07 April 2007

Two DC Fish Restaurants: D’Acqua & Trattoria Etrusco

My travel to Washington, DC, is picking up again. I went there three times in March, and on two of the trips, I ate in fish restaurants. They both happened to be Italian restaurants.

The first was D’Acqua. The restaurant is relatively new. It’s located in the space where a restaurant called Signatures was previously. Signatures was renowned because it was founded by Jack Abramoff, the disgraced lobbyist.

I did eat at Signatures once. It wasn’t my choice. One of our associations had a group dinner there. This was before the Abramoff scandal had really taken off. After Abramoff, DeLay, and that whole sordid crew went down, the restaurant failed. Seems that nobody wanted to be seen eating there, even after Abramoff was out of the picture. Funny town, DC.

Walking into D’Acqua was a surprising contrast to Signatures. Instead of cool and modern, it’s all warmed up with wood and soft lighting. I was greeted by a hostess who obviously was more comfortable speaking Italian than English. I took a seat at the bar to wait for my guest. I asked the bartender for a sidecar cocktail. She got all flustered and admitted that she didn’t know how to make one. She said she made a great Manhattan, so I said, “OK.” She wasn’t kidding.

By the time I got my drink, my guest had arrived. He ordered a margarita, and we were seated.

The shtick at D’Acqua is that if you want, you can personally select your fish or seafood from an iced display. Then it’s either grilled, oven roasted, or salt-crusted. Tom Sietsma’s review in the Washington Post, March 11, 2007, recommends this as the best way to go. I might try that someday. But for my first visit, I wanted to order a specialty off the menu.

(Note: Don't ask me why the waiter held the camera at an angle when he took our photo. But I liked how it turned out, so I'm using it.)

My guest started with a frittura mista – seafood fritters. They were nicely done in a light batter. I went with a salad of fennel, endive, radicchio, celery, and pecorino cheese. I thought my salad was very good. The flavors blended nicely, and the pecorino was top quality.

For entrées, I ordered cartoccio di pesce – whole dorado fish cooked in parchment and served with mussels and clams. My guest ordered monkfish. Both meals were outstanding.

It probably would be fun to do the ‘seafood market’ someday. But I liked my meal, and I’ll definitely be revisiting D’Acqua in the future.

Trattoria Etrusco is a different experience all together. It’s located near Dupont Circle, away from the hustle (double meaning) and bustle on Pennsylvania Ave. Which is not to say that Dupont Circle is a quiet little neighborhood; it has its own style of hustle. It’s just that it’s away from the horde of lobbyists and executives dining on expense accounts.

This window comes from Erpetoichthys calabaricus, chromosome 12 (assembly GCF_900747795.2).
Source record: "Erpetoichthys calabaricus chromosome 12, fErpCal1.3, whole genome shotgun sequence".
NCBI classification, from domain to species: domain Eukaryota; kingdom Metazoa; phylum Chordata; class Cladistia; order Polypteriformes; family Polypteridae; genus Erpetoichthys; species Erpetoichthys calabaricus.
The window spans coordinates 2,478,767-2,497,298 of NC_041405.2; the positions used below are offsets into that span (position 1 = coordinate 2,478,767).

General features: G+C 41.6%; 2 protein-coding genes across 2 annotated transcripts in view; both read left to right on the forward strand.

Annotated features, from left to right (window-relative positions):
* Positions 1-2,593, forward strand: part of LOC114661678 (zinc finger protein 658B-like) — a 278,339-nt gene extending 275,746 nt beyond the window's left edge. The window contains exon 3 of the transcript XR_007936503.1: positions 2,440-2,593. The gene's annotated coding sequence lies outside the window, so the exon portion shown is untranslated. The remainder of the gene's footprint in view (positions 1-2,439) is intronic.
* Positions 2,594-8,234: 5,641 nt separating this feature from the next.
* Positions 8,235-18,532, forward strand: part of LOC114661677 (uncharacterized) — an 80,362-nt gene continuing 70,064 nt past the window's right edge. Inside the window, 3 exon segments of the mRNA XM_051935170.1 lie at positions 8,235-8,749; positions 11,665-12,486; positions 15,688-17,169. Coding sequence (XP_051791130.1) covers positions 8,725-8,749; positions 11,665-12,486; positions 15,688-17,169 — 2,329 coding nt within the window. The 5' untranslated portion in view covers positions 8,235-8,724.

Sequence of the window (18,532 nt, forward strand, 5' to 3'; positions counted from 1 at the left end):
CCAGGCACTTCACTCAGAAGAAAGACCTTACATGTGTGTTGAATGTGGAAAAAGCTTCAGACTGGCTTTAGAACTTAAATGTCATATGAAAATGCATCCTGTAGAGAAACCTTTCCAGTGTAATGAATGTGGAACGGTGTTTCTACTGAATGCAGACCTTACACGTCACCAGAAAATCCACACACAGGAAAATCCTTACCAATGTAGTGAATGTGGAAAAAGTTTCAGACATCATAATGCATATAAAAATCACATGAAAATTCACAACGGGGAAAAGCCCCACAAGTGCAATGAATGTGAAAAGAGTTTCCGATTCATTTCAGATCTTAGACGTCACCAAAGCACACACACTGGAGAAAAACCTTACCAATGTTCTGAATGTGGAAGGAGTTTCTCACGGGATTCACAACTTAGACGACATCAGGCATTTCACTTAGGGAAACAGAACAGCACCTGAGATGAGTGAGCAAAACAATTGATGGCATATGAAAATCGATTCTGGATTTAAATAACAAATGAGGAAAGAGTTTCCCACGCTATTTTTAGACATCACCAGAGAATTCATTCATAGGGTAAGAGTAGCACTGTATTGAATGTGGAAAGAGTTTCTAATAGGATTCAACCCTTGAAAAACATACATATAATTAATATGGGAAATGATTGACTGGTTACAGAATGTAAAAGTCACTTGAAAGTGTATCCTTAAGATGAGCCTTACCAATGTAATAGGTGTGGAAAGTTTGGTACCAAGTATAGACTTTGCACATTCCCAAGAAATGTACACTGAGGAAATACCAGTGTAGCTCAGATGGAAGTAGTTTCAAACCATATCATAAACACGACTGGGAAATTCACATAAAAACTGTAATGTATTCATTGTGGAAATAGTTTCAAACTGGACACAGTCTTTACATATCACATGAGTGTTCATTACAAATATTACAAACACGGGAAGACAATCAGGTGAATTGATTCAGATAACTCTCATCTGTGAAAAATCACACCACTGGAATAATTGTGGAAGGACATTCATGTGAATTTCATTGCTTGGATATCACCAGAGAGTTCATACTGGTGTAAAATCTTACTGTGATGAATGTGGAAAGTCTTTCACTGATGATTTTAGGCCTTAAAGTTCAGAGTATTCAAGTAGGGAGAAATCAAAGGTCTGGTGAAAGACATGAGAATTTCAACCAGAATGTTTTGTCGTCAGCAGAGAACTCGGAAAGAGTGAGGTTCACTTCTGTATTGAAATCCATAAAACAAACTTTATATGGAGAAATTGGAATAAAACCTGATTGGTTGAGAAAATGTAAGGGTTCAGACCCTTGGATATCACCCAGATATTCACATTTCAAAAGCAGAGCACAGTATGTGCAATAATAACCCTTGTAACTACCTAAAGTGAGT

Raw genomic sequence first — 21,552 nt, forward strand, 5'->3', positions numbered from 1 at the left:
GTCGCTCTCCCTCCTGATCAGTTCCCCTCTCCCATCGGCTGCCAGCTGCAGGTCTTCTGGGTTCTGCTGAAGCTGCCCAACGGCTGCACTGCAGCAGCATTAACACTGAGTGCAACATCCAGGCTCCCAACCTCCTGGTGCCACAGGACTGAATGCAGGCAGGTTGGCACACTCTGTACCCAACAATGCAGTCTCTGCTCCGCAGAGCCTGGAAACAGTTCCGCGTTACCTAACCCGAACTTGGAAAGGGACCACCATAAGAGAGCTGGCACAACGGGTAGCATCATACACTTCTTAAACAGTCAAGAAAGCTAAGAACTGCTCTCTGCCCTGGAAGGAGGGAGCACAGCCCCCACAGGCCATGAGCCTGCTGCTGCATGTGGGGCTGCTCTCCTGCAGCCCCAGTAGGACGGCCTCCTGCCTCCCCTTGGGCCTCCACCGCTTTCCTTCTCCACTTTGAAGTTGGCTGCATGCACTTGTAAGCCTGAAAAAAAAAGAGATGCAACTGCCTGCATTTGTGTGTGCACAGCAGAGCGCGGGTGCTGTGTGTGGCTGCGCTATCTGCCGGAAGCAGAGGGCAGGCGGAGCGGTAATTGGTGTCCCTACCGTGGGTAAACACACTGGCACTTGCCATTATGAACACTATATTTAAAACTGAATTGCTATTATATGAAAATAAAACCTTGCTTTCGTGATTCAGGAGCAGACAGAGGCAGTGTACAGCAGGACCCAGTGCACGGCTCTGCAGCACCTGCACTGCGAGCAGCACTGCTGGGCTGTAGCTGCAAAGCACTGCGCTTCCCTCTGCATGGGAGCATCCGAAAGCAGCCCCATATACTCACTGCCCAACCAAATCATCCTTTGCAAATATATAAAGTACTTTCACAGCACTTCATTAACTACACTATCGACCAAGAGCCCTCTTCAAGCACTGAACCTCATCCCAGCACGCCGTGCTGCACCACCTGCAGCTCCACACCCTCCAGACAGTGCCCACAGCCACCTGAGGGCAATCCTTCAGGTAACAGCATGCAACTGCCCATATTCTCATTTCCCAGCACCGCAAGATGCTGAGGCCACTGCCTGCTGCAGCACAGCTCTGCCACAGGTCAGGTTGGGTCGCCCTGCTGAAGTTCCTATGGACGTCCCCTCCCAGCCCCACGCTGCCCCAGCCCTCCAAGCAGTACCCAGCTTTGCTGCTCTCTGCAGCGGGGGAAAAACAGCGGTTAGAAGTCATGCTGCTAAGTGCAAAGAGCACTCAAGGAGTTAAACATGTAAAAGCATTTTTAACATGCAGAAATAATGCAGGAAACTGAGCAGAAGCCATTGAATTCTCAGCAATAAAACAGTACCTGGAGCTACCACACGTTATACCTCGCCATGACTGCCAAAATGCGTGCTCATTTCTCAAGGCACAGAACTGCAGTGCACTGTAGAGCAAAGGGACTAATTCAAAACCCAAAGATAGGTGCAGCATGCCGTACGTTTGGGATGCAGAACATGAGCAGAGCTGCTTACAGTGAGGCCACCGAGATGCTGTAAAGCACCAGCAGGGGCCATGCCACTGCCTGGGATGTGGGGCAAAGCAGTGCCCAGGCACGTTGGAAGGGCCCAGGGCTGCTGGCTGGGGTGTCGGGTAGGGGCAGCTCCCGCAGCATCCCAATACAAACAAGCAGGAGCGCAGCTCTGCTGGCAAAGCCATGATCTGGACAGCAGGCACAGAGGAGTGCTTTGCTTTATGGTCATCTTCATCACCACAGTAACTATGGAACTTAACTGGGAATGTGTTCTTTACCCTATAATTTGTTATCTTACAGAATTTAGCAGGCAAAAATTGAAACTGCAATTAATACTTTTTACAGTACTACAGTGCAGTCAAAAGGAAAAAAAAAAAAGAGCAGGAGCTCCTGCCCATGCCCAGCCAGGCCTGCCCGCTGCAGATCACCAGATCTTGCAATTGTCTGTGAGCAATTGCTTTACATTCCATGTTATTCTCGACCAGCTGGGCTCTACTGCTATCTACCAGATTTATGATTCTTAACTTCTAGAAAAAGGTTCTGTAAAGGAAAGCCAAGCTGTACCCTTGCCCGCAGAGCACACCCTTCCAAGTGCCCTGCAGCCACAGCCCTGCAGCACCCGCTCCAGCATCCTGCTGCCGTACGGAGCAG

My usual trip to DC involves leaving on a very early flight, arriving before noon, and often making a lunch meeting. This time, I needed to be there for a breakfast meeting the next day. So I arrived in late afternoon, got checked in to my hotel, did a little work, and then started looking for a place to eat. The listing I found for Etrusco was on www.Frommers.com. It sounded appealing. It was about 5 blocks from my hotel, so I walked over.

I got there a little early, probably about 7 p.m. There really weren’t very many people at all in the restaurant. The interior is laid out like a piazza café, the outdoor feel created by arched skylights, brick walls, and potted plants. Since I was dining alone, I’d brought along some reading and I asked to be seated near a light so that I could see. That moved me to a table at the other end of the room away from the handful of other diners.

I’d had lunch on the plane so I wasn’t overly hungry. I decided to skip the starter and just order an entrée. All three of the fish dishes on the menu that night looked great. The waiter described each of them. There were two kinds of rockfish. I decided on one described as ‘alla ghiotta’ – with currants, olives, capers, celery, and tomato. I thought it was excellent.

By the way, the bread was served with olive oil. As is my practice, I asked for some butter. The waiter accommodated my request with a plate with pieces of butter in various, irregular shapes. It appeared to me that they only use butter for cooking at Etrusco, and that’s what they brought me.

Like D’Acqua, Etrusco also stays on my list of restaurants to try again. This is one that I’ll bring my wife to for a quiet, romantic dinner, rather than the expense account restaurants on Capitol Hill or downtown Washington.

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